These articles I have completed now (All linked from the “About Us” page):
The first is derived from my blog article about how I got started with OpenPrinting, the second one is about what we have achieved in all the time, and the third is about what we are currently doing.
I have not only added the page about our current activities but also added some forgotten items to the achievements page.
The pages will get updated from time to time in the future, when items get completed and new items started.
OpenPrinting Micro-Conference on the Linux Plumbers 2022
Linux Plumbers 2022 is approaching! It will take place in Dublin, Ireland on September 12-14, 2022. Our micro-conference will make the happy-end of the conference, being on
- Wednesday, September 14, 2022, 3pm - 6:30pm Dublin time or 2pm - 5:30pm UTC
I will be live on stage in Dublin, also Piotr Pawliczek from Google, and Monica Ayhens-Madon will also be there and help me with remote attendee’s questions. All the other speakers will participate remotely. Also several of our GSoC contributors will participate remotely.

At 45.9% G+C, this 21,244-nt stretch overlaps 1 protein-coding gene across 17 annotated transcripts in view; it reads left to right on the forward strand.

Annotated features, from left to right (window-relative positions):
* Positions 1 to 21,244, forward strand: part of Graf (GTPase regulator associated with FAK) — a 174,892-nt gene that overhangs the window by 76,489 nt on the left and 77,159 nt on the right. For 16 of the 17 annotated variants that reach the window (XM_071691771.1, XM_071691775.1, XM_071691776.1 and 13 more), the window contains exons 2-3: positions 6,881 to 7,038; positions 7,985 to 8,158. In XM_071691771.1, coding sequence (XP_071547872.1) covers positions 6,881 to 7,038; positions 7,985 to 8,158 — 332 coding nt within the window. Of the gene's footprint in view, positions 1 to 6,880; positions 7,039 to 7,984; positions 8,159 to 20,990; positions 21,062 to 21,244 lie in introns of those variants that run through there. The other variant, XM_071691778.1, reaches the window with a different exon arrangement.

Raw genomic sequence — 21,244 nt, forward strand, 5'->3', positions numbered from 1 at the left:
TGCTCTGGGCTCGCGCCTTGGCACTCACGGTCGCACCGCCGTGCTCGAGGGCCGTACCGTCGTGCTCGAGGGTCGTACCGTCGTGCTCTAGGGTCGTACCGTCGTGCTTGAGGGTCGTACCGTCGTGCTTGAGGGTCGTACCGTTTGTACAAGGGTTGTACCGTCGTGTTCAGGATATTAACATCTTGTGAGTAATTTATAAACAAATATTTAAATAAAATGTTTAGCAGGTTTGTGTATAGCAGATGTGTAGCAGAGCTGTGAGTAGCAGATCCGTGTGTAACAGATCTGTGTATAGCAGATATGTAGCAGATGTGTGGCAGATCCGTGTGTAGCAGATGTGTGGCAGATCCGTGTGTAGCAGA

We will have the following sessions:
CUPS 2.5 and 3.0 Development
Presenter: Michael Sweet
Presenter: Michael Sweet
Testing and CI for OpenPrinting projects
Presenter: Till Kamppeter, Michael Sweet
Restricting access to IPP printers with OAuth2 framework
Presenter: Piotr Pawliczek
Documentation for OpenPrinting projects
Presenter: Till Kamppeter, Aveek Basu
Sandboxing/Containerizing alternatives to Snap for Printer Applications
Presenter: Till Kamppeter
Note that these sessions are not just slide presentations, there are some slides to introduce into the subject matter, but as the Linux Plumbers micro-conferences are intended for, we will discuss the about issues, decisions, design, … to put our future work into the right direction, and for answering questions of the attendees.